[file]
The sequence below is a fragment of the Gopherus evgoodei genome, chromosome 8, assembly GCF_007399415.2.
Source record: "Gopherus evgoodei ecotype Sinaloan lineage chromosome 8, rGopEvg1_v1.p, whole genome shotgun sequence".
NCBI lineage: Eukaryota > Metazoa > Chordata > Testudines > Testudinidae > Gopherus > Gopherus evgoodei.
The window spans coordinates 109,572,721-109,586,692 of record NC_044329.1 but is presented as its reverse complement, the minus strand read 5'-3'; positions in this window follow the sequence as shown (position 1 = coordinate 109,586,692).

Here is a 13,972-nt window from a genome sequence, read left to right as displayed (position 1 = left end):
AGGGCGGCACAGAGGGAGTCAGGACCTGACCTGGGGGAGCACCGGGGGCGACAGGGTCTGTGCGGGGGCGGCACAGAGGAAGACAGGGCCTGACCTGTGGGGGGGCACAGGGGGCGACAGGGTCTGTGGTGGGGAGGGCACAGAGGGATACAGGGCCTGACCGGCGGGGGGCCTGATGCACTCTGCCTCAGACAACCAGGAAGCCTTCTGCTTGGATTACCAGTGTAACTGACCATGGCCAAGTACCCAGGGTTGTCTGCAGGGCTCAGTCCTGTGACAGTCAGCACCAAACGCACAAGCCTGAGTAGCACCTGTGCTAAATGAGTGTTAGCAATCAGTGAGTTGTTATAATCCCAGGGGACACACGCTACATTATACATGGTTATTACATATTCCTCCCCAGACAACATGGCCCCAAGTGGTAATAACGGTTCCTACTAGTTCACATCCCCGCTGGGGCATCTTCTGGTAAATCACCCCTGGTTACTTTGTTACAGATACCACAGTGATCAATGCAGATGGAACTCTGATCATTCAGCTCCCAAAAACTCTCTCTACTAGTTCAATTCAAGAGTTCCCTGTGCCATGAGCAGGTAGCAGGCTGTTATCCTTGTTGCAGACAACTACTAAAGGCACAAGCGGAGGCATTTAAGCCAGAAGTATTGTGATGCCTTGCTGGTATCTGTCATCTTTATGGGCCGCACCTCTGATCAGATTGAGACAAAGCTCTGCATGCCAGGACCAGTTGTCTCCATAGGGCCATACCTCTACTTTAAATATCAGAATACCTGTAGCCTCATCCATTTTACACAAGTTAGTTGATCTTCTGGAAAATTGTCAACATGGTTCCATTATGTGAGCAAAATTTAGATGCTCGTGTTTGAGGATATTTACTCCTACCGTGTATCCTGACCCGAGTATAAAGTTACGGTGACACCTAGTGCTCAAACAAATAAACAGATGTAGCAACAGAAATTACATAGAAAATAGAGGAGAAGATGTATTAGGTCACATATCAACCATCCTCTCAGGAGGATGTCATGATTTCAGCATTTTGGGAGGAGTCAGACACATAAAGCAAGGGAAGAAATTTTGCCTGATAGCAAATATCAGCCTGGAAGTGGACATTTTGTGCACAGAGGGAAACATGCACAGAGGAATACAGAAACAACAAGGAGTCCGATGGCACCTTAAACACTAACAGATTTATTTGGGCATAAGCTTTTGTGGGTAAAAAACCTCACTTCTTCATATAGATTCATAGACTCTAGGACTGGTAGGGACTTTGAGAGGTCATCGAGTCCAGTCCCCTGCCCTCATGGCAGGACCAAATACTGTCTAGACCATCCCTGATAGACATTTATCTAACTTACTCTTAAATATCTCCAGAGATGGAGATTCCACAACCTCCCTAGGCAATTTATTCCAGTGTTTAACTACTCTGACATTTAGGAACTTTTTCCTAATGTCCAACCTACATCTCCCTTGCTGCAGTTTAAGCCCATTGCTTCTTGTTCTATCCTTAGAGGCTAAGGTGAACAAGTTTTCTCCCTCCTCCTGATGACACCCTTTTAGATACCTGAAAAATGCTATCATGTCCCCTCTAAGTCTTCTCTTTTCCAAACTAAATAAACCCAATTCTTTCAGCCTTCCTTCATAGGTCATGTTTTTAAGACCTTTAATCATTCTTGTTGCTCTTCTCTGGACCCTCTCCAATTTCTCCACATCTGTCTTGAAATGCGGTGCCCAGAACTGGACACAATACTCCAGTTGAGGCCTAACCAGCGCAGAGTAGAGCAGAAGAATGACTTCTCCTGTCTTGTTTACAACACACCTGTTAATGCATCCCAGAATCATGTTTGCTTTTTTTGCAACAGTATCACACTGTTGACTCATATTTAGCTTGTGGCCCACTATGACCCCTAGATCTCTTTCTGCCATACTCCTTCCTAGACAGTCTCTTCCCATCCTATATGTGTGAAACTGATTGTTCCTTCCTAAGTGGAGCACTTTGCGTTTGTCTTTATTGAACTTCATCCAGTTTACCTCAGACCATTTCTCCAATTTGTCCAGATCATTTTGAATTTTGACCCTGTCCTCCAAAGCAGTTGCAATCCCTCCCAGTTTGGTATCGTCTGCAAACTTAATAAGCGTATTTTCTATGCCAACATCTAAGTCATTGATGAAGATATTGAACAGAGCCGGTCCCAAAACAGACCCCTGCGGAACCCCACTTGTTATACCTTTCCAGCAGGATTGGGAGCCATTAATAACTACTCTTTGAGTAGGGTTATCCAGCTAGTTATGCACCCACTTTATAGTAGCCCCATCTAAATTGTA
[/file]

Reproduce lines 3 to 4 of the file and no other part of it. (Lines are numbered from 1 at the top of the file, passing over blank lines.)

NCBI lineage: Eukaryota > Metazoa > Chordata > Testudines > Testudinidae > Gopherus > Gopherus evgoodei.
The window spans coordinates 109,572,721-109,586,692 of record NC_044329.1 but is presented as its reverse complement, the minus strand read 5'-3'; positions in this window follow the sequence as shown (position 1 = coordinate 109,586,692).